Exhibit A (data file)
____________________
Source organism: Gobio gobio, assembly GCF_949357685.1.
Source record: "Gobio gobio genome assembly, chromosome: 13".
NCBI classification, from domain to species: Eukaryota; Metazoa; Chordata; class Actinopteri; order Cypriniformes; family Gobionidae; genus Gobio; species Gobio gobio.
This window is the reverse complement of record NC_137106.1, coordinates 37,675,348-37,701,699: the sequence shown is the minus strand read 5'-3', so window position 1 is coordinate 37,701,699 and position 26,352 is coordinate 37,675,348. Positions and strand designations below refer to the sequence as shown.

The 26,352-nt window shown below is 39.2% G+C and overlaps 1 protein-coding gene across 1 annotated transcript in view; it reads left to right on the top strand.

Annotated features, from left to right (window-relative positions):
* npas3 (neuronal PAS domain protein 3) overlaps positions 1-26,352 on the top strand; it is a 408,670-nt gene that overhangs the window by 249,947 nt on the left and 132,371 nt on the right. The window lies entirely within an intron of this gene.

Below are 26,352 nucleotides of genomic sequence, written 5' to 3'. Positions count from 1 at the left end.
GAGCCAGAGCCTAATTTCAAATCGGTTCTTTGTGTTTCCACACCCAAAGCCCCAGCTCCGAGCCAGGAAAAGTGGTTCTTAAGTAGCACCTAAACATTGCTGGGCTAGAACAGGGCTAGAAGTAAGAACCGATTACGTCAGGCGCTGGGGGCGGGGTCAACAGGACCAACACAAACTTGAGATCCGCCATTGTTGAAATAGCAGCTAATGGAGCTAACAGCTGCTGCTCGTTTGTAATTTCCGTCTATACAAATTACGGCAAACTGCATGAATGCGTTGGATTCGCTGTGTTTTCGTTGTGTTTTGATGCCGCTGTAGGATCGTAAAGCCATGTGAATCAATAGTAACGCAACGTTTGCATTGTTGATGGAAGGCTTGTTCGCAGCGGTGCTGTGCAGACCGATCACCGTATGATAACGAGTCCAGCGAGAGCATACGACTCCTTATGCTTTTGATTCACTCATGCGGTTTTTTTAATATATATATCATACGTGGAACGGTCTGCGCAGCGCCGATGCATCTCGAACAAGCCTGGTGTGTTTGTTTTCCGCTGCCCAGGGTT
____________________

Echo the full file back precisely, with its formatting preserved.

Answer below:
Source organism: Gobio gobio, assembly GCF_949357685.1.
Source record: "Gobio gobio genome assembly, chromosome: 13".
NCBI classification, from domain to species: Eukaryota; Metazoa; Chordata; class Actinopteri; order Cypriniformes; family Gobionidae; genus Gobio; species Gobio gobio.
This window is the reverse complement of record NC_137106.1, coordinates 37,675,348-37,701,699: the sequence shown is the minus strand read 5'-3', so window position 1 is coordinate 37,701,699 and position 26,352 is coordinate 37,675,348. Positions and strand designations below refer to the sequence as shown.

The 26,352-nt window shown below is 39.2% G+C and overlaps 1 protein-coding gene across 1 annotated transcript in view; it reads left to right on the top strand.

Annotated features, from left to right (window-relative positions):
* npas3 (neuronal PAS domain protein 3) overlaps positions 1-26,352 on the top strand; it is a 408,670-nt gene that overhangs the window by 249,947 nt on the left and 132,371 nt on the right. The window lies entirely within an intron of this gene.

Below are 26,352 nucleotides of genomic sequence, written 5' to 3'. Positions count from 1 at the left end.
GAGCCAGAGCCTAATTTCAAATCGGTTCTTTGTGTTTCCACACCCAAAGCCCCAGCTCCGAGCCAGGAAAAGTGGTTCTTAAGTAGCACCTAAACATTGCTGGGCTAGAACAGGGCTAGAAGTAAGAACCGATTACGTCAGGCGCTGGGGGCGGGGTCAACAGGACCAACACAAACTTGAGATCCGCCATTGTTGAAATAGCAGCTAATGGAGCTAACAGCTGCTGCTCGTTTGTAATTTCCGTCTATACAAATTACGGCAAACTGCATGAATGCGTTGGATTCGCTGTGTTTTCGTTGTGTTTTGATGCCGCTGTAGGATCGTAAAGCCATGTGAATCAATAGTAACGCAACGTTTGCATTGTTGATGGAAGGCTTGTTCGCAGCGGTGCTGTGCAGACCGATCACCGTATGATAACGAGTCCAGCGAGAGCATACGACTCCTTATGCTTTTGATTCACTCATGCGGTTTTTTTAATATATATATCATACGTGGAACGGTCTGCGCAGCGCCGATGCATCTCGAACAAGCCTGGTGTGTTTGTTTTCCGCTGCCCAGGGTT